The U.S. Department of Commerce’s Enforcement and Compliance unit within the International Trade Administration is responsible for vigorously enforcing U.S. trade laws and does so through an impartial, transparent process that abides by international rules and is based solely on factual evidence.
Imports from companies that receive unfair subsidies from their governments in the form of grants, loans, equity infusions, tax breaks and production inputs are subject to “countervailing duties” aimed at directly countering those subsidies.
In fiscal year 2016, the United States collected $1.5 billion in duties on $14 billion of imported goods found to be underpriced, or subsidized by foreign governments.
Boeing Statement RE: Commerce Duty Determination on Bombardier Subsidies
Sept. 26, 2017
“The U.S. Department of Commerce today affirmed that Bombardier has taken massive illegal subsidies in violation of existing trade law. As a result of this finding, Commerce announced a preliminary determination of a countervailing duty of 219.63% that will be imposed on each Bombardier C-Series aircraft imported into the United States. Subsidies enabled Bombardier to dump its product into the U.S. market, harming aerospace workers in the United States and throughout Boeing’s global supply chain. Early next month, Commerce is expected to confirm the magnitude of the illegal dumping and announce additional duties associated with that finding.
“Global trade works only if everyone plays by the rules that we’ve all endorsed to ensure fair competition, as adjudicated by independent national and international bodies. This dispute has nothing to do with limiting innovation or competition, which we welcome. Rather, it has everything to do with maintaining a level playing field and ensuring that aerospace companies abide by trade agreements.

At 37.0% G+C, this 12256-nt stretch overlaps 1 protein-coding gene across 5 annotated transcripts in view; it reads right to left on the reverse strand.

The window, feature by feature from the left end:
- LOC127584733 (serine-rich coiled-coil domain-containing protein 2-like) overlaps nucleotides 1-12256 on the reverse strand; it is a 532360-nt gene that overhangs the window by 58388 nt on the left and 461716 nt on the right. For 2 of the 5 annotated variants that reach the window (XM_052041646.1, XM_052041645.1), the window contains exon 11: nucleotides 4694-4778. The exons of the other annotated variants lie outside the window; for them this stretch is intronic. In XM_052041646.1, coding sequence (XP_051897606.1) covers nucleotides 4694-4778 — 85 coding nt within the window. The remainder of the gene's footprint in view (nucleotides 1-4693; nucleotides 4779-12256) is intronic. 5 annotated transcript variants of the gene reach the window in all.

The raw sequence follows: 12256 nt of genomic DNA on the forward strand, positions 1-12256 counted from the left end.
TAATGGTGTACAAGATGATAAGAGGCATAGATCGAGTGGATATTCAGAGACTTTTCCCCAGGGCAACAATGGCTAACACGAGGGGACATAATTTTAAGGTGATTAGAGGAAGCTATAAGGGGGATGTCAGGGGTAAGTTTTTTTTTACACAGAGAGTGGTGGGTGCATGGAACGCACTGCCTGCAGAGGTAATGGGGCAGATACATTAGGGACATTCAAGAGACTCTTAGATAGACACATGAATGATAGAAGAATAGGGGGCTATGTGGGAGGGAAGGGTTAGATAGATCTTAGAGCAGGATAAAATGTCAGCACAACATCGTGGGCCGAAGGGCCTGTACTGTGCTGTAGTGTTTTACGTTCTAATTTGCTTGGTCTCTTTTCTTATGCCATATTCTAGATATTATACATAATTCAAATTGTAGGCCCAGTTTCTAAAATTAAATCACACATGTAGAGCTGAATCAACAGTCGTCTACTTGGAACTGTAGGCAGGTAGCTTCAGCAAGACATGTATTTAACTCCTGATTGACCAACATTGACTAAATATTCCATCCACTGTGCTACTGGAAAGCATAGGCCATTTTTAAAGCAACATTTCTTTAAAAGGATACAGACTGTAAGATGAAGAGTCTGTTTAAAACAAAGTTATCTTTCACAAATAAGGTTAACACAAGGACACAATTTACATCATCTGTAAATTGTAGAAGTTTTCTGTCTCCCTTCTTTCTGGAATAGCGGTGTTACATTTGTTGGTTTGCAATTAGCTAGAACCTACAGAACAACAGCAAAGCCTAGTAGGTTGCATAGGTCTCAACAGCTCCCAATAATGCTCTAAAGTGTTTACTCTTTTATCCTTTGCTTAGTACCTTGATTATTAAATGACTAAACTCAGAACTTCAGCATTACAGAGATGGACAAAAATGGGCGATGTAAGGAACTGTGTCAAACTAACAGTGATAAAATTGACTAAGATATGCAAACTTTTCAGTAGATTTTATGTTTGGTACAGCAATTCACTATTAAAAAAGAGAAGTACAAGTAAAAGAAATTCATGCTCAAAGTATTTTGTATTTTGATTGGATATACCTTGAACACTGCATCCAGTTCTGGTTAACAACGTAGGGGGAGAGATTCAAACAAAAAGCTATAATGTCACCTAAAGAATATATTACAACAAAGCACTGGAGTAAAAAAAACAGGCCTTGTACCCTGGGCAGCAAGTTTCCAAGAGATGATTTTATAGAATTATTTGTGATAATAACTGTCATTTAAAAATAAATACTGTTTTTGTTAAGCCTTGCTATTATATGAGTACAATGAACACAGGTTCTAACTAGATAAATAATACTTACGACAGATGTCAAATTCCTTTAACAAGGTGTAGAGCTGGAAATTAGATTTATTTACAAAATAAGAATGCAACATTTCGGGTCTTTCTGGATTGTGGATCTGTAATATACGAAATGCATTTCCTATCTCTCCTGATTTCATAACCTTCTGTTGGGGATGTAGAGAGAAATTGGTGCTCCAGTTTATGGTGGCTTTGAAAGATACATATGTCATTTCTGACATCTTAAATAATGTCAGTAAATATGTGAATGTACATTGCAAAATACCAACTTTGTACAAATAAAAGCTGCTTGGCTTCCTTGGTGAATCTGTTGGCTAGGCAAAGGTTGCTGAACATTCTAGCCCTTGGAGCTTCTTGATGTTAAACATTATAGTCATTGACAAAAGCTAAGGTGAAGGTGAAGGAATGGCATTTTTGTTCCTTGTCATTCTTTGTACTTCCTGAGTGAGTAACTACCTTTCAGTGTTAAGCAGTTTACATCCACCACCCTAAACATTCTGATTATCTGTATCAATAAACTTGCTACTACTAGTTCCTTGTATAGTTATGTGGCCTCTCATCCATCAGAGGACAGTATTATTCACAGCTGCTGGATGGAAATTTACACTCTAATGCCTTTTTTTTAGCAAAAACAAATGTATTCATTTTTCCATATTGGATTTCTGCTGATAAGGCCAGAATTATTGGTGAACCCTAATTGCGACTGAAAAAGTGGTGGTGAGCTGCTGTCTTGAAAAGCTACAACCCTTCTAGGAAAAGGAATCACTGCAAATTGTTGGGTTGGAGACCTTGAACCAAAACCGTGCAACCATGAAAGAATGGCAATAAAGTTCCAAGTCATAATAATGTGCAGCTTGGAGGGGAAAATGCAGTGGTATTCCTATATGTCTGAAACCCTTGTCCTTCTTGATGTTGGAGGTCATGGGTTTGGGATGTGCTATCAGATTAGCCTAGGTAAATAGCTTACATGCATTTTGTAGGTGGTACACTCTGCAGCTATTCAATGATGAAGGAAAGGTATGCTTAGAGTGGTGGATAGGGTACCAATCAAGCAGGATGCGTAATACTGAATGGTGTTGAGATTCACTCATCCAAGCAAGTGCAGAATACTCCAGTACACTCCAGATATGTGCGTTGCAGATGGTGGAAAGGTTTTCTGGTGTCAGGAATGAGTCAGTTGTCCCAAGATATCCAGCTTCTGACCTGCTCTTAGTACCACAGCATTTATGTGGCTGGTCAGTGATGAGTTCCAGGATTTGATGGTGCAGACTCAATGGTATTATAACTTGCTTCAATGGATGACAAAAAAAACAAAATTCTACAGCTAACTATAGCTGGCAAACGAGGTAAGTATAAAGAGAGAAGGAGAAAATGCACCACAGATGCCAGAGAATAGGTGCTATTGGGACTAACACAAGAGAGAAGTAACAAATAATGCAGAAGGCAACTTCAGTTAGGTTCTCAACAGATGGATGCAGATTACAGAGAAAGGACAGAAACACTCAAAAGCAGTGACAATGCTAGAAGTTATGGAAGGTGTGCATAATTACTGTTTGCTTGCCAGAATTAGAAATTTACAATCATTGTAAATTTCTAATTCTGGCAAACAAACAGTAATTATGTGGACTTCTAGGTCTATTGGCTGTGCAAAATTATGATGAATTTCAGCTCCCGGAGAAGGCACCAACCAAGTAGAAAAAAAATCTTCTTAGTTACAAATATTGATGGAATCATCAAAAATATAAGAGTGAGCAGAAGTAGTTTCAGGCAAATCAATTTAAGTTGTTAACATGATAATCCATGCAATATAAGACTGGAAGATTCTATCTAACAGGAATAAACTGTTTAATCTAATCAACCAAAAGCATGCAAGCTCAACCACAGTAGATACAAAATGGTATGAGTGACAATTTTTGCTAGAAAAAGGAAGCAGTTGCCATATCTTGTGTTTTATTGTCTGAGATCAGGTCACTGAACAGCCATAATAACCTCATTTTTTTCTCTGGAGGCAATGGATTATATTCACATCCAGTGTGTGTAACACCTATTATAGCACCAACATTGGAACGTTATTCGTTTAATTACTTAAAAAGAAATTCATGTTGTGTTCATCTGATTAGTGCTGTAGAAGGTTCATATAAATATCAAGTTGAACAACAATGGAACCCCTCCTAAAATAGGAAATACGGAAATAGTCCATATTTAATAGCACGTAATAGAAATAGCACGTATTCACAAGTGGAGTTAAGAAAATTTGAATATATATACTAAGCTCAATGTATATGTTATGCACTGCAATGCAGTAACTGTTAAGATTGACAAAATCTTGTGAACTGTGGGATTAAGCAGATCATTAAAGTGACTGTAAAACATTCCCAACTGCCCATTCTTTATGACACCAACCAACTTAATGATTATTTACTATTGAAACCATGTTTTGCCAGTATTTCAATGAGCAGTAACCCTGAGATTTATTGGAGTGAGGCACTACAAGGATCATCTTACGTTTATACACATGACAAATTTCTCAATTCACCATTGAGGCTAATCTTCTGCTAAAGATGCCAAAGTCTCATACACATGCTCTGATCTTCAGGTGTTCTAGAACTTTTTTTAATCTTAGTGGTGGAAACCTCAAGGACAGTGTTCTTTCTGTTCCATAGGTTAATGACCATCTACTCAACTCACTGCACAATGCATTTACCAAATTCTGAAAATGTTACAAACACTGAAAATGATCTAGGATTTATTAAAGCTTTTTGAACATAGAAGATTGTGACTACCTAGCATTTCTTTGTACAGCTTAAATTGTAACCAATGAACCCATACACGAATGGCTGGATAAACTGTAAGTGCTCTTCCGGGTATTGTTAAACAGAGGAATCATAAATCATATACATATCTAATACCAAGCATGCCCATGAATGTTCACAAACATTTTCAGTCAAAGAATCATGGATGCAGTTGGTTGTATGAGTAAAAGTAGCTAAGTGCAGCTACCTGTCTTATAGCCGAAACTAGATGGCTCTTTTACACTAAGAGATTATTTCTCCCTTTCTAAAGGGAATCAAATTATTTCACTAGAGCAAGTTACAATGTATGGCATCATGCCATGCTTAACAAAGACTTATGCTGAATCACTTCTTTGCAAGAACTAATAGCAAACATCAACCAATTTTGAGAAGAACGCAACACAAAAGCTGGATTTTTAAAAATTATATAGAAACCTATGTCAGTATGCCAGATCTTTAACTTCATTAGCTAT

“The process that will continue to play out over the next several months at the International Trade Commission and Commerce is the longstanding, transparent course for examining and addressing situations where products are ‘dumped’ into the United States at below-cost prices for the purposes of gaining market share. We have full confidence that this will continue to be a fair and fact-based investigation, and we look forward to its conclusion early next year.”
Boeing in Canada: “Boeing has a proven and enduring commitment to Canada. We’ve been doing business in Canada since 1919 and contribute approximately $4 billion (Canadian) annually to Canada’s economic growth and development. We employ about 2,000 people in Canada and support an additional 15,500 jobs through our supplier network of more than 560 Canadian companies operating coast to coast. We value Canada as a customer and supplier-partner for both our commercial and defense businesses. Boeing contributes nearly 14% of the total economic impact driven by the Canadian aerospace industry, and our spending in Canada is growing at around 8% every year, ahead of both the Canadian economy generally and Canadian aerospace industry in particular.”